Tretinoin, often recognized by its brand name Retin-A, is a commonly prescribed skincare medication. Each year, well over a million prescriptions are issued for tretinoin in all of its brand name formulas. Many skincare experts are quick to recommend tretinoin for a range of skincare issues, from problematic acne to fighting off the hands of time for aging skin. Because it’s applications are many, the demographic of tretinoin users is quite diverse, however women, of all ages, are the primary users.
As with the case of any medication a woman uses during her childbearing years, it’s important to fully understand whether the medication is safe to use while trying to conceive, during pregnancy, and while breastfeeding. These details are important even if you’re not intentionally trying to become pregnant.
With tretinoin, there is the perception that because it’s applied topically, that it presents no risk to the unborn or nursing child. Topically applied medications, such as Retin-A and other brands of tretinoin, are considered to not be completely safe for use during pregnancy. If you’re a woman who is using tretinoin, here’s the important information you need to know.
Pregnancy and Its Effect on Your Skin
It’s no secret that a woman’s body goes through many changes during pregnancy to support the baby growing inside of her. Hormones are going through major fluctuations, and this can mean pure havoc for your skin. You know that rosy glow that everyone thinks is the classic, hallmark sign of pregnancy? Blame it on shifting hormones and dilated blood vessels. For many women, the effects of these hormones do more than produce a radiant glow. They also cause acne, sensitivities, changes in skin type, and a particular type of discoloration known as melasma.
These changes in your complexion can be concerning, and you’ll no doubt want relief. However, the last thing you should do is to reach for that tube of Retin-A you were using before pregnancy or take a well-meaning friend’s advice to sample a bit of theirs.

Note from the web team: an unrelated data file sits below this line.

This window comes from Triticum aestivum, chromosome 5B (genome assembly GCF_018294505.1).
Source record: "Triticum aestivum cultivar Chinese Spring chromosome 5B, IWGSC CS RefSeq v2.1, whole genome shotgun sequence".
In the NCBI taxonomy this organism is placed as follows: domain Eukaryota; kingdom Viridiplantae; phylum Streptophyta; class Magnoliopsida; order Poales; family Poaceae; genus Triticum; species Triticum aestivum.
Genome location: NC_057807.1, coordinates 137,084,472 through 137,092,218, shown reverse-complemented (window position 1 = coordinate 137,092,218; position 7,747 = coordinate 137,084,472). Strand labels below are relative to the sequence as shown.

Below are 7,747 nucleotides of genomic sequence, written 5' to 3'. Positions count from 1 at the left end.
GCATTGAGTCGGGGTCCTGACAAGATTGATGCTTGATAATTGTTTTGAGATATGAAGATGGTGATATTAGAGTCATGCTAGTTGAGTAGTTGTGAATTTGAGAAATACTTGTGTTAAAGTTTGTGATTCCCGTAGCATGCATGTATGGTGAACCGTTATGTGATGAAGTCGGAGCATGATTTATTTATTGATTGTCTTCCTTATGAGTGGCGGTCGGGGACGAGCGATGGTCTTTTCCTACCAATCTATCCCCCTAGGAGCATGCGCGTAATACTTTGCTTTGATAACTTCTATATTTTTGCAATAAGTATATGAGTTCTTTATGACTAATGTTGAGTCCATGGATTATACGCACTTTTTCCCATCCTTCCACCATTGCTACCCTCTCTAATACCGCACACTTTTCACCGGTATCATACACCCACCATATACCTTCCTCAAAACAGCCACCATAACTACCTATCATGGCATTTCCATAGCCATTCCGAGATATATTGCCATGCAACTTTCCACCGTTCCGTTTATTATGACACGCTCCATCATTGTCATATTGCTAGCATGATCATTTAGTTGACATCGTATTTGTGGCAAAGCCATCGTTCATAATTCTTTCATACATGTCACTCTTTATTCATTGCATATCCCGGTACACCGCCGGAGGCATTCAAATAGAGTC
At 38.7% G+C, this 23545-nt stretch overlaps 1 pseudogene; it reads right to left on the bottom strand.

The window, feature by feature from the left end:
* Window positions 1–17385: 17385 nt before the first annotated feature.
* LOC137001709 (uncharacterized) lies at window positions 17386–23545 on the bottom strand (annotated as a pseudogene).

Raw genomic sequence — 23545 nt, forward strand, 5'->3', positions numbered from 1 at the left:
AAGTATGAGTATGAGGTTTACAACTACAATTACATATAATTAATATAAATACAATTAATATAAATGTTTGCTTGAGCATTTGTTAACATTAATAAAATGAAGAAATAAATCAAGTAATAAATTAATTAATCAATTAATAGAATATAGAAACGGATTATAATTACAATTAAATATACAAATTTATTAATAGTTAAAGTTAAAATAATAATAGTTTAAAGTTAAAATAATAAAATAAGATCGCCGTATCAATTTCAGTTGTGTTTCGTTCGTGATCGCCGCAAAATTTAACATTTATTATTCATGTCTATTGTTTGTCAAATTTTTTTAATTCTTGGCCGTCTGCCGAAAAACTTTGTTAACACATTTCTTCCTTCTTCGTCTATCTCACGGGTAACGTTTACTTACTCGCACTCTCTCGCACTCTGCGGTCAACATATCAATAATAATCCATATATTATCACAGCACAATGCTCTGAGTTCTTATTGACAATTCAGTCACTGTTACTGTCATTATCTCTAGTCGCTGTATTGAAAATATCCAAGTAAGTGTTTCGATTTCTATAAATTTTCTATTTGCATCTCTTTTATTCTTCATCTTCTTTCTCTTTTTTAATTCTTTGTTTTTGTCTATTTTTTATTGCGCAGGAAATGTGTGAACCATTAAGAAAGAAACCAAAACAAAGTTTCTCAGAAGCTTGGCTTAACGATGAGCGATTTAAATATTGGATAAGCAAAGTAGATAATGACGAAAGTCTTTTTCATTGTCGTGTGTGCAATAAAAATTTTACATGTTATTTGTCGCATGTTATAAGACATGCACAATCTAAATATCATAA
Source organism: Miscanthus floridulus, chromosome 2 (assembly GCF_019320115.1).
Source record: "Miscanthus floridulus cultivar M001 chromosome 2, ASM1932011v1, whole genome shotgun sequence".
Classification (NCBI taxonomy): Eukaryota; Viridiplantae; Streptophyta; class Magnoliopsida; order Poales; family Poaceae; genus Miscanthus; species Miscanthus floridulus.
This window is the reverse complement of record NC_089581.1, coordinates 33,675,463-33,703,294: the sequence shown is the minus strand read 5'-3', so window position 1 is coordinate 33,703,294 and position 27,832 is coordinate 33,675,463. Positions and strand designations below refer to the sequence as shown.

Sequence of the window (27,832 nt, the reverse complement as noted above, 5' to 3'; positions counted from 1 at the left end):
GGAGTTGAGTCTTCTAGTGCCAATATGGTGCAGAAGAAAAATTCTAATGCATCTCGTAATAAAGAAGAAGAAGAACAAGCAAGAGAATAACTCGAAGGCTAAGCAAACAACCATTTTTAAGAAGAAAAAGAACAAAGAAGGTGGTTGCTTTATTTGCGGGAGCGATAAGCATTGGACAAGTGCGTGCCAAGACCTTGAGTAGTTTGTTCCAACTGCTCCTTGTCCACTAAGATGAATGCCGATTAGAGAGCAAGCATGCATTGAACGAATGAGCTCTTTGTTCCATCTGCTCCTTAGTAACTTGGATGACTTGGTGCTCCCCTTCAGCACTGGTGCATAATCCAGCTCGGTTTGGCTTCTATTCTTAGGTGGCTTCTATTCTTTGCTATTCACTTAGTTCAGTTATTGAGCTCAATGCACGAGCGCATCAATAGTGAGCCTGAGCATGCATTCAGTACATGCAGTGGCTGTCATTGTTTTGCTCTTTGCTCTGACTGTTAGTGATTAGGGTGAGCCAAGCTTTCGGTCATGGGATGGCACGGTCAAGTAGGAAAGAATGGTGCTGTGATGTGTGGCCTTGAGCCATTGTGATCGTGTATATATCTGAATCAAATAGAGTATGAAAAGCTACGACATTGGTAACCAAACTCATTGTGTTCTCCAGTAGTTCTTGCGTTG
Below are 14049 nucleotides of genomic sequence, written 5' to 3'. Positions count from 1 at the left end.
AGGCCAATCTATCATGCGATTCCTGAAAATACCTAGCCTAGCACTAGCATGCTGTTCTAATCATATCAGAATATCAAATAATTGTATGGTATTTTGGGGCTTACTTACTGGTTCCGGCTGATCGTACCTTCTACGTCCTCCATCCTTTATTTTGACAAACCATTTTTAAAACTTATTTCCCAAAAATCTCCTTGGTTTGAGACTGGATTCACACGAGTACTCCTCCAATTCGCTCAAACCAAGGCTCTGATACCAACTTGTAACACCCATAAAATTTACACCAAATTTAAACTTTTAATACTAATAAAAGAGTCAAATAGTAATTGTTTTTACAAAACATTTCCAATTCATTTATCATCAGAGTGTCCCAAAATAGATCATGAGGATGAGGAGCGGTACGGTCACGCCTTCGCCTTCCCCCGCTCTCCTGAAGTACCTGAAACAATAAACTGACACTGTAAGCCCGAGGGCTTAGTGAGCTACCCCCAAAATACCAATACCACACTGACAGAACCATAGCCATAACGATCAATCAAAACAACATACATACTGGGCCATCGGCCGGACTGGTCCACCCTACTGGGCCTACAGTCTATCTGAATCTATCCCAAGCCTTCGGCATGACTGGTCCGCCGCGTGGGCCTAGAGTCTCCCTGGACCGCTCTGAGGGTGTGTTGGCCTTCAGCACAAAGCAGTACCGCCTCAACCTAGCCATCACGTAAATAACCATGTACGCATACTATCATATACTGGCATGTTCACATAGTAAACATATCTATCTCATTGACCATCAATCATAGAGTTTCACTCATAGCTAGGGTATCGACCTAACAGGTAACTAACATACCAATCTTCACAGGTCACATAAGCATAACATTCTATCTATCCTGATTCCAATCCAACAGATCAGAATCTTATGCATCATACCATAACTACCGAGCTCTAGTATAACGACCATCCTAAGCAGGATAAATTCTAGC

Tretinoin Use Before and During Pregnancy
Tretinoin is considered a Class C pregnancy drug. This means that it has been shown to have an adverse effect on the fetus in animal studies, however there is a lack of adequate, well-controlled studies in humans. In this case, testing the medication for corresponding adverse effects in humans would be unethical, so we’re left to rely on animals studies and trust doctors to weigh the risk/benefit profile of use.
Tretinoin, in the topical application, is not viewed as a life saving medication. Although it’s impossible to speak for every single case, it is highly likely that a doctor will tell a woman that is either pregnant or hoping to become pregnant to cease tretinoin use. The concerns about tretinoin and pregnancy are significant enough that it’s even recommended women take extra precautions against becoming pregnant while using it. Tretinoin is considered a teratogen, which is an agent that is known or highly suspected to cause negative effects, or malformation, of a fetus.
Potential Risks of Tretinoin Use During Pregnancy
Due to the potential risks of tretinoin during pregnancy, and the amount of time that it stays in your system, it’s recommended that women avoid becoming pregnant for at least a month after discontinuing the medication. It’s equally important to note that many of the studies on tretinoin have included the use of orally administrated isotretinoin. When a woman ingests isotretinoin, the amount that is delivered into their system is markedly higher than what is absorbed through the skin with topical applications.
One of the main areas of concern with use of tretinoin during pregnancy is its potential effects during the early embryonic stage. It’s during this stage, that lasts 17 days from the day of conception, cells of the embryo are busy differentiating into what will eventually be all the major organs. There is concern that tretinoin exposure during this phase might cause fetal malformation.
That said, if you’ve used tretinoin before you discovered you were pregnant, it’s best not to worry. Keep in mind that the noted effects of tretinoin come from animal studies, which aren’t always accurate representations of reactions in humans, and from oral administration. If you’ve been using a topical application, simple stop using it and have a discussion with your doctor about any concerns you may have.
Alternatives to Tretinoin
What if you absolutely love what tretinoin has done for your skin and worry that taking a break while pregnant will lead to a recurrence of the skin issues you’ve worked so hard to remedy? Fortunately, it’s possible to achieve results that are on par with tretinoin but with fewer side effects.
When you’re pregnant, your health and the health of your baby should always be the number one priority. To be absolutely on the safe side, it’s best to have a conversation with your doctor before using milder alternatives such as Admire My Skin Clinically Effective Retinoid Cream.